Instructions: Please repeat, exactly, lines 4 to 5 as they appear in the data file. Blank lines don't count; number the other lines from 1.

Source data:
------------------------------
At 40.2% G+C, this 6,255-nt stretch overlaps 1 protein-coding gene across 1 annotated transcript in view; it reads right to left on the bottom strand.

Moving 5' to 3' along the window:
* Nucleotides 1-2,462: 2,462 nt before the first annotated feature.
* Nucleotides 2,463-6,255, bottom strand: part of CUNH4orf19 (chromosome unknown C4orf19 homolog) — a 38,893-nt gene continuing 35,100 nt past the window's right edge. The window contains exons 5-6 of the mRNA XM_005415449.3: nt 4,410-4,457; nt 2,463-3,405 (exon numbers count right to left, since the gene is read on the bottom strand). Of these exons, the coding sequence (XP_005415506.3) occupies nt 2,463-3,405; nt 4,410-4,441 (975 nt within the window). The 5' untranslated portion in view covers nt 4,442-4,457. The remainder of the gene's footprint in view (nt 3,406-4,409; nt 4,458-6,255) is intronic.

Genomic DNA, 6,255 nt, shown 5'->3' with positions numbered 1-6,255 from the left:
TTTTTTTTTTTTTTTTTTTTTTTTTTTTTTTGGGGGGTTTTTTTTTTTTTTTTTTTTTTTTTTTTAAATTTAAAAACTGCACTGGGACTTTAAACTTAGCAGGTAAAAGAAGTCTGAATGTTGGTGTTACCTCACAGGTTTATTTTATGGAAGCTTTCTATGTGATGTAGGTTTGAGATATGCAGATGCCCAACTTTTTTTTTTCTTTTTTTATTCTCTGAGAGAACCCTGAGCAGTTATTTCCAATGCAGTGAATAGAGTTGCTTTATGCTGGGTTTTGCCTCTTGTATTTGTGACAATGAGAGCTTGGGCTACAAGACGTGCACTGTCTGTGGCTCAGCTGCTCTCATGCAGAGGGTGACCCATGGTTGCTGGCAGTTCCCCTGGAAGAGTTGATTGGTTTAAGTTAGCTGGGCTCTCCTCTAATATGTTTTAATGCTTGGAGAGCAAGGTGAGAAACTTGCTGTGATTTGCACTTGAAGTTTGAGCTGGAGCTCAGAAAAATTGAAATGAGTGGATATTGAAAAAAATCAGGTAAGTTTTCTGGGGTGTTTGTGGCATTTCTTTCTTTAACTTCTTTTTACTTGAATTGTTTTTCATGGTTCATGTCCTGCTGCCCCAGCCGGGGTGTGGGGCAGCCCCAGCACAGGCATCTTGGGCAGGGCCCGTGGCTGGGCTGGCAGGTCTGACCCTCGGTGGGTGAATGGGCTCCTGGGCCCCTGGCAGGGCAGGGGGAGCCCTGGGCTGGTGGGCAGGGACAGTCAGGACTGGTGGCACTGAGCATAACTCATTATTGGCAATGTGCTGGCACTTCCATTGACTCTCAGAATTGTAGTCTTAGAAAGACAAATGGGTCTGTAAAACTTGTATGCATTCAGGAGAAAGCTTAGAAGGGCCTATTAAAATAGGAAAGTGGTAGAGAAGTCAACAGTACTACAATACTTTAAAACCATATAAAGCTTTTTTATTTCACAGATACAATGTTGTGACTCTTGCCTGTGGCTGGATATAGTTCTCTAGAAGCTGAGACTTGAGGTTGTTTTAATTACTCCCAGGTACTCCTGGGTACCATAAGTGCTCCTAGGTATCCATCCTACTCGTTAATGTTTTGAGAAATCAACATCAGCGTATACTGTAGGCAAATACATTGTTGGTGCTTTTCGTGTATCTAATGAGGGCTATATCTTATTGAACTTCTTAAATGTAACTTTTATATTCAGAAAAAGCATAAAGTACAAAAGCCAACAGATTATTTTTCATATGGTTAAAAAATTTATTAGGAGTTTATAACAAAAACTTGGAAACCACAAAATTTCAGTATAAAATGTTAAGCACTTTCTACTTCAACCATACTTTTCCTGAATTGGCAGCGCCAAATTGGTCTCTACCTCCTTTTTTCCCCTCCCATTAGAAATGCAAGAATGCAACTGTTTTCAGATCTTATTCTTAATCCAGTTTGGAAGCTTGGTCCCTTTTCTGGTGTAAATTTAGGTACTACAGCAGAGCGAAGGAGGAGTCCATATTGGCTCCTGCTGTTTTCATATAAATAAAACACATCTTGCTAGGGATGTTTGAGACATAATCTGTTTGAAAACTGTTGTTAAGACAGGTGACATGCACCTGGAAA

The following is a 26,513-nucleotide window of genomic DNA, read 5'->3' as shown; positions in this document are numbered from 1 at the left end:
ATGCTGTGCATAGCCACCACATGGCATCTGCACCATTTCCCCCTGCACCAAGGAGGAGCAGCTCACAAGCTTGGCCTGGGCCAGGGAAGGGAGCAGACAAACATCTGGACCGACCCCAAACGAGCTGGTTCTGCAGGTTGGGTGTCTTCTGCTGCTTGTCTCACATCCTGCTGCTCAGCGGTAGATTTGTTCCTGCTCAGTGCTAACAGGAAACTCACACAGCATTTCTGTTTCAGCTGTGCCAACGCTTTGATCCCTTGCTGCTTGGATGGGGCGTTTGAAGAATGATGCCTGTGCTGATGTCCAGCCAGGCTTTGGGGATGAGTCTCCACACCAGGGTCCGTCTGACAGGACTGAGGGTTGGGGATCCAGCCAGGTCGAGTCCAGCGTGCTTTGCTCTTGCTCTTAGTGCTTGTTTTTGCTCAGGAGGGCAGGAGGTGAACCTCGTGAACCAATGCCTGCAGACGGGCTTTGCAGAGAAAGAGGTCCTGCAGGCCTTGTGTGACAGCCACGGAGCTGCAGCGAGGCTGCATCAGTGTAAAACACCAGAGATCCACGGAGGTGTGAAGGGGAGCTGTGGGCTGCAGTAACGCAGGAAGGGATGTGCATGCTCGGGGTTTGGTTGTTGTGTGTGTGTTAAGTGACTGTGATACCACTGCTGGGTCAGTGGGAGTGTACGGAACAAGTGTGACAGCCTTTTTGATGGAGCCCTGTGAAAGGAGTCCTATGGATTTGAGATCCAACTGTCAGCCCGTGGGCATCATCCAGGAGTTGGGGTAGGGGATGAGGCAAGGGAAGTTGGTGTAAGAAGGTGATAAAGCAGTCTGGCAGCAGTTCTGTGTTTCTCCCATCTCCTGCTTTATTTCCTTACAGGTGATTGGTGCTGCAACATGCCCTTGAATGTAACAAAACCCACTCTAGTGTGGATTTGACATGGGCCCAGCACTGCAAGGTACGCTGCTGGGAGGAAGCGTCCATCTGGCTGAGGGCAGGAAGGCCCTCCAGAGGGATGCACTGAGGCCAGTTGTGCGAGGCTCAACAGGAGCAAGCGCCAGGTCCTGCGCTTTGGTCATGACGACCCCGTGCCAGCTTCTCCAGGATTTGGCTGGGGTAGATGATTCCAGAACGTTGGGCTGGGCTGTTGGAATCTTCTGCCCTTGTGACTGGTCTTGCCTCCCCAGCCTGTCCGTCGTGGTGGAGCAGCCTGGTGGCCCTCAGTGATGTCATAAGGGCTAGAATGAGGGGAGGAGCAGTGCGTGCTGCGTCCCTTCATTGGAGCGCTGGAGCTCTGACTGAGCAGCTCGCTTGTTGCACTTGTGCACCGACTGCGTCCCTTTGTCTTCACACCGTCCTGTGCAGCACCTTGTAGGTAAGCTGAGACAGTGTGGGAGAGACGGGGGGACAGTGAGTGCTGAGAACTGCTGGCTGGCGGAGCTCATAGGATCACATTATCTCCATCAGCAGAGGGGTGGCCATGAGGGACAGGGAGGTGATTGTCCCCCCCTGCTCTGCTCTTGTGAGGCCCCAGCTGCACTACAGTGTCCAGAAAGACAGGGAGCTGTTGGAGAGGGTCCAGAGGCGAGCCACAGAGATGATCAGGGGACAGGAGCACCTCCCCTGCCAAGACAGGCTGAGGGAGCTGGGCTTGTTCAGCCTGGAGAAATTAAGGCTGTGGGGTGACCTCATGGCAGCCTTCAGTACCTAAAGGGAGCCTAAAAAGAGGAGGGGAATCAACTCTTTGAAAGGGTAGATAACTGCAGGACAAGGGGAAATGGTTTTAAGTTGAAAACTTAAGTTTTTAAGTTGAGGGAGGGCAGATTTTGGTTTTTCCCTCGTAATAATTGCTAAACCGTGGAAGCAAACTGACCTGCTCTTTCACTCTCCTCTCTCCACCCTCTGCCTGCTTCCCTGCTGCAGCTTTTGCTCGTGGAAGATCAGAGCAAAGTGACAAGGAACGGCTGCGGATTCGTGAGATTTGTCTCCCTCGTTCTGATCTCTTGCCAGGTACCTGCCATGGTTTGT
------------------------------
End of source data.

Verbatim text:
* Nucleotides 2,463-6,255, bottom strand: part of CUNH4orf19 (chromosome unknown C4orf19 homolog) — a 38,893-nt gene continuing 35,100 nt past the window's right edge. The window contains exons 5-6 of the mRNA XM_005415449.3: nt 4,410-4,457; nt 2,463-3,405 (exon numbers count right to left, since the gene is read on the bottom strand). Of these exons, the coding sequence (XP_005415506.3) occupies nt 2,463-3,405; nt 4,410-4,441 (975 nt within the window). The 5' untranslated portion in view covers nt 4,442-4,457. The remainder of the gene's footprint in view (nt 3,406-4,409; nt 4,458-6,255) is intronic.

Genomic DNA, 6,255 nt, shown 5'->3' with positions numbered 1-6,255 from the left: